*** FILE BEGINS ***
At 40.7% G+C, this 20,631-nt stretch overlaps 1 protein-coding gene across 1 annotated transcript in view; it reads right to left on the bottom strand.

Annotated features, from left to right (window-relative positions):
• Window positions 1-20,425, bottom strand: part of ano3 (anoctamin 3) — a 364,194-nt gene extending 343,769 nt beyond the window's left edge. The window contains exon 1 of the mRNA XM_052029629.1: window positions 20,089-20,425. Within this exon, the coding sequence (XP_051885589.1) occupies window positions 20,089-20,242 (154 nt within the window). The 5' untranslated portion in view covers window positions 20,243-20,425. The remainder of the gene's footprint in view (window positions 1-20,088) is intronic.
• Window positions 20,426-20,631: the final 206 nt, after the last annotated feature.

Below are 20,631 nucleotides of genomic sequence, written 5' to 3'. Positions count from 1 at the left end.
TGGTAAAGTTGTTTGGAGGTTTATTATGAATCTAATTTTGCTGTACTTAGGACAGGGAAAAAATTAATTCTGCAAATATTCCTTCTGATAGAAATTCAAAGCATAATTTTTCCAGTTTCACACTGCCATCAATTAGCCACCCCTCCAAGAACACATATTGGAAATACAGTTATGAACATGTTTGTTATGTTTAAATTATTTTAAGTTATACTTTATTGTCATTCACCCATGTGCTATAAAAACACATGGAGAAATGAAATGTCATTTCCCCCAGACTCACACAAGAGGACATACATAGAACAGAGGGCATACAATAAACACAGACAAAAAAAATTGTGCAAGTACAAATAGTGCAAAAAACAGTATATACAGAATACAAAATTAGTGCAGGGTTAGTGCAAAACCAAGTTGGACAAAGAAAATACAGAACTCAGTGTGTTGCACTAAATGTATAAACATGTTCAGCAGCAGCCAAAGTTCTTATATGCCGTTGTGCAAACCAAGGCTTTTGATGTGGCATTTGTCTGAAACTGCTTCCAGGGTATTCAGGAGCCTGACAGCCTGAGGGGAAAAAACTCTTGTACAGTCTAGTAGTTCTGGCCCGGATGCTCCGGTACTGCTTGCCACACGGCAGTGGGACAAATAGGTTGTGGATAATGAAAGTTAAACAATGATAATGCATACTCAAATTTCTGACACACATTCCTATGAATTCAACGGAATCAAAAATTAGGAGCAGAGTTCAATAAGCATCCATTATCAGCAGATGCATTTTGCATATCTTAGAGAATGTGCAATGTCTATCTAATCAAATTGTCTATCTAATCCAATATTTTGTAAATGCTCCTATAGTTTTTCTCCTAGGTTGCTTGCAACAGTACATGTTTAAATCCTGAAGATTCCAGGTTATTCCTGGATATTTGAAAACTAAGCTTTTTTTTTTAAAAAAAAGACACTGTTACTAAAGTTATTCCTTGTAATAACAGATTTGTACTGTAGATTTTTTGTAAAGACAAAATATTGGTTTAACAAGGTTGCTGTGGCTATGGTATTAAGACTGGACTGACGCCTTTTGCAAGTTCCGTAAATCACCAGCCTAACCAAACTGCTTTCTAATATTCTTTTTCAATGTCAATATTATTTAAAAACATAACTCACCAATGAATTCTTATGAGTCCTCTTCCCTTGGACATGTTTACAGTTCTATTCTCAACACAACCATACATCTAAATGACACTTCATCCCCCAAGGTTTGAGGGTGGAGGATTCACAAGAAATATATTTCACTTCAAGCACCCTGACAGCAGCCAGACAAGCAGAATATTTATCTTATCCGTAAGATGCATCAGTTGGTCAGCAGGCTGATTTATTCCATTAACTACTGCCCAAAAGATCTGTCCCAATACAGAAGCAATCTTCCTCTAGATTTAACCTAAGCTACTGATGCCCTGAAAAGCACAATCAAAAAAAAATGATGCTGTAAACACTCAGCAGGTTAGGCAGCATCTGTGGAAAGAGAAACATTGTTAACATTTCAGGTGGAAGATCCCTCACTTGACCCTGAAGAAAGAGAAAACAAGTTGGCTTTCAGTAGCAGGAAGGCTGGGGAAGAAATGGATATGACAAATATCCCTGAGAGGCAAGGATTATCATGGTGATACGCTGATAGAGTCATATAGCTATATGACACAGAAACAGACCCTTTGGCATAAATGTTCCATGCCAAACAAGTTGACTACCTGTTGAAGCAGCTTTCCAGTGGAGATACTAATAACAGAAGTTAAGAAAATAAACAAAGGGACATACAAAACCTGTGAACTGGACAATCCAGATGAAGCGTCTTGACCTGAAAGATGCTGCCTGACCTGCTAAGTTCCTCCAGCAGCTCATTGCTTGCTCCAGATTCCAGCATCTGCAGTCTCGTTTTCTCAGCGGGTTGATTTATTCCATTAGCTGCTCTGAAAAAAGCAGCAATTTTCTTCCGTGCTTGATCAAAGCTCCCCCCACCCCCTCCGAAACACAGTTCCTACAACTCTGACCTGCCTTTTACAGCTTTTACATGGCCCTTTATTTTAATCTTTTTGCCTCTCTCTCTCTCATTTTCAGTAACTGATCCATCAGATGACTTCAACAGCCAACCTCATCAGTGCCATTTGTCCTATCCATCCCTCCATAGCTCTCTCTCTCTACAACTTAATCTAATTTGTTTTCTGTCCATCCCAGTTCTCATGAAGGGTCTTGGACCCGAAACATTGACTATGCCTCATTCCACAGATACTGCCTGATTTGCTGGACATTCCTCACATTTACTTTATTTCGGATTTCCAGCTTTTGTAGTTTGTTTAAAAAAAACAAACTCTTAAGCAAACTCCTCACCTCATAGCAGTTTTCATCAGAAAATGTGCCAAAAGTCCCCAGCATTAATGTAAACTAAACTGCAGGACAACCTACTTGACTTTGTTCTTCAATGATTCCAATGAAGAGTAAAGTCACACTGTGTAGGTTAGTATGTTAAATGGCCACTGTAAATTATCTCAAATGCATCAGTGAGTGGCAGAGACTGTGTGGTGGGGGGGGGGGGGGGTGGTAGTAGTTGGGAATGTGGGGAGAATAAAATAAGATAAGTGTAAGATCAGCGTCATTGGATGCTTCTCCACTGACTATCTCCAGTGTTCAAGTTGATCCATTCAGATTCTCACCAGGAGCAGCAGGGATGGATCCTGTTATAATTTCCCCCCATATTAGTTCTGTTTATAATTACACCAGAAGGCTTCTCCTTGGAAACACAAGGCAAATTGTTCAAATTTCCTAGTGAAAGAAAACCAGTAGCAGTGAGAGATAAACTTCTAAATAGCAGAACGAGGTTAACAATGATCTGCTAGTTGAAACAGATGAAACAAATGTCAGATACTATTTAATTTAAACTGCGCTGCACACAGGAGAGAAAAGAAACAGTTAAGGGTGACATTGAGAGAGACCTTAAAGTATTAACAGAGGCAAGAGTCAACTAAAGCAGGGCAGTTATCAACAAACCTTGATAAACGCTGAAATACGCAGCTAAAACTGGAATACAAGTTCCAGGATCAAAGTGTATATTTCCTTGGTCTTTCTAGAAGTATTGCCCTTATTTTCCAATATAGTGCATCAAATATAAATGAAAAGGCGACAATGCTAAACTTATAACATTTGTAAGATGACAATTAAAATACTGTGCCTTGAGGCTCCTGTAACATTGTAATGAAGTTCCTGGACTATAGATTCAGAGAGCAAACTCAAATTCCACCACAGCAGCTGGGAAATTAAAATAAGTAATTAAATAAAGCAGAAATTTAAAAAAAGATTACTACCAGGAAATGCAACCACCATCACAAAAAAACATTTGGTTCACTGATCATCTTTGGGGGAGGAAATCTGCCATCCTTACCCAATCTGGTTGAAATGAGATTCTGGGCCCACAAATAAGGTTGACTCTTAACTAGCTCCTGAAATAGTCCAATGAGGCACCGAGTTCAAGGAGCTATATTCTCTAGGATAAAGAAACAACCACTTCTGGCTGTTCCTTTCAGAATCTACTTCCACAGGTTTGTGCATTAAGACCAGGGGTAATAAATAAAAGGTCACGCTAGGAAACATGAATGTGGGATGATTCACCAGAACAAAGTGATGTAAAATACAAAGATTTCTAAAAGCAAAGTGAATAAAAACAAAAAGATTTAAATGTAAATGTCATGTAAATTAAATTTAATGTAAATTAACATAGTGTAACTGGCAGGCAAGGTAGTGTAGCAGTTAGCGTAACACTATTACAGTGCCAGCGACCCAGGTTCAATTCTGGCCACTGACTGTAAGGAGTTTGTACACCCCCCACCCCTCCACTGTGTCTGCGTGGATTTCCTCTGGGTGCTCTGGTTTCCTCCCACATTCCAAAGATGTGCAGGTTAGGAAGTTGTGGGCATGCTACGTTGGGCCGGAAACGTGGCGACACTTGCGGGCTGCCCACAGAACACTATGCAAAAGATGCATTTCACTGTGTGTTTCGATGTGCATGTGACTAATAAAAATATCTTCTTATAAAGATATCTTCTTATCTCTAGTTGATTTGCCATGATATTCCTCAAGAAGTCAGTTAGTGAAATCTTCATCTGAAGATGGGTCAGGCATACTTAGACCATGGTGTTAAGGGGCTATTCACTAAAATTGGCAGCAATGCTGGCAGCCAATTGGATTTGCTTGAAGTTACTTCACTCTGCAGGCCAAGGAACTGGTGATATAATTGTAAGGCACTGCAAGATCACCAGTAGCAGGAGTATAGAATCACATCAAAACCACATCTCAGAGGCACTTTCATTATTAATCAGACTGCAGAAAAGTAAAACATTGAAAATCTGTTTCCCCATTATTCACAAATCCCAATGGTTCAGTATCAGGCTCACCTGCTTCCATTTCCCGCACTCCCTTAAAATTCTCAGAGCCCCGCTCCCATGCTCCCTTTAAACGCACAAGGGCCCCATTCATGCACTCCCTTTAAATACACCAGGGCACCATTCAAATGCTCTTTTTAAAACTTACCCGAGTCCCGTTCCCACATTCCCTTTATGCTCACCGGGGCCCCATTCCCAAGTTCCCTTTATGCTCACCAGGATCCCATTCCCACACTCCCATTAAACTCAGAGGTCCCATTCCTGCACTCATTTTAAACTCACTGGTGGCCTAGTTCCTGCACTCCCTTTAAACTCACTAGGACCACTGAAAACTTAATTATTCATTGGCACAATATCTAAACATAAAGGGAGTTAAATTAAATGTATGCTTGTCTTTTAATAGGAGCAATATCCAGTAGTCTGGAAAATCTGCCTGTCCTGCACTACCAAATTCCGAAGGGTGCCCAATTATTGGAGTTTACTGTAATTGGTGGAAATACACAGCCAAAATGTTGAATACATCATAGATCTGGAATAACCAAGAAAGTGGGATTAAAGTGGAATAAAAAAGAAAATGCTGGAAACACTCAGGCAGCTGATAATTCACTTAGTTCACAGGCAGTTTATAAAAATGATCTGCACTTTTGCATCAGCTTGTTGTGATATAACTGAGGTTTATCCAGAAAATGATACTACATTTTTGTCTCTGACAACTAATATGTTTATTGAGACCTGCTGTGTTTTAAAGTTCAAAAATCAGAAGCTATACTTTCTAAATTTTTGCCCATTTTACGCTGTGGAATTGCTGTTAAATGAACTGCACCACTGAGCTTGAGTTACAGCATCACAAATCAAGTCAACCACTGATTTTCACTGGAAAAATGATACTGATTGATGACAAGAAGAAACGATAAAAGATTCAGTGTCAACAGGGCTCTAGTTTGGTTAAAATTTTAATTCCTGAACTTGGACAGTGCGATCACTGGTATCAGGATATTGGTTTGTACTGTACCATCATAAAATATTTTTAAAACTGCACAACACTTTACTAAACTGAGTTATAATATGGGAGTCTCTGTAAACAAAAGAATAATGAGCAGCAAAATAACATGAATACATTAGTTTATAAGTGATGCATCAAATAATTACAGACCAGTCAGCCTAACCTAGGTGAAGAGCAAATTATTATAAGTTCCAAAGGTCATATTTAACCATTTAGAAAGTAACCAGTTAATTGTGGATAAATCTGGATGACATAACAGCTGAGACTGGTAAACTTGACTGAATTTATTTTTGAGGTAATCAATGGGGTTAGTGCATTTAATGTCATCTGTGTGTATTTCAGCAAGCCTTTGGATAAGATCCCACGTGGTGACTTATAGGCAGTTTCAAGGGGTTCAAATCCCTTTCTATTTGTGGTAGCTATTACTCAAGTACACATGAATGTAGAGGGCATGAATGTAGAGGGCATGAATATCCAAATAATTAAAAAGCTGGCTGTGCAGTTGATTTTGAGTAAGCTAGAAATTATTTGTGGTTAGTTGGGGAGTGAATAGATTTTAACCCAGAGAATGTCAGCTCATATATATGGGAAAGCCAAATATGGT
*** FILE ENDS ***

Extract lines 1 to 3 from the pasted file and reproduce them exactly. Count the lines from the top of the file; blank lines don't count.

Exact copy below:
At 40.7% G+C, this 20,631-nt stretch overlaps 1 protein-coding gene across 1 annotated transcript in view; it reads right to left on the bottom strand.

Annotated features, from left to right (window-relative positions):
• Window positions 1-20,425, bottom strand: part of ano3 (anoctamin 3) — a 364,194-nt gene extending 343,769 nt beyond the window's left edge. The window contains exon 1 of the mRNA XM_052029629.1: window positions 20,089-20,425. Within this exon, the coding sequence (XP_051885589.1) occupies window positions 20,089-20,242 (154 nt within the window). The 5' untranslated portion in view covers window positions 20,243-20,425. The remainder of the gene's footprint in view (window positions 1-20,088) is intronic.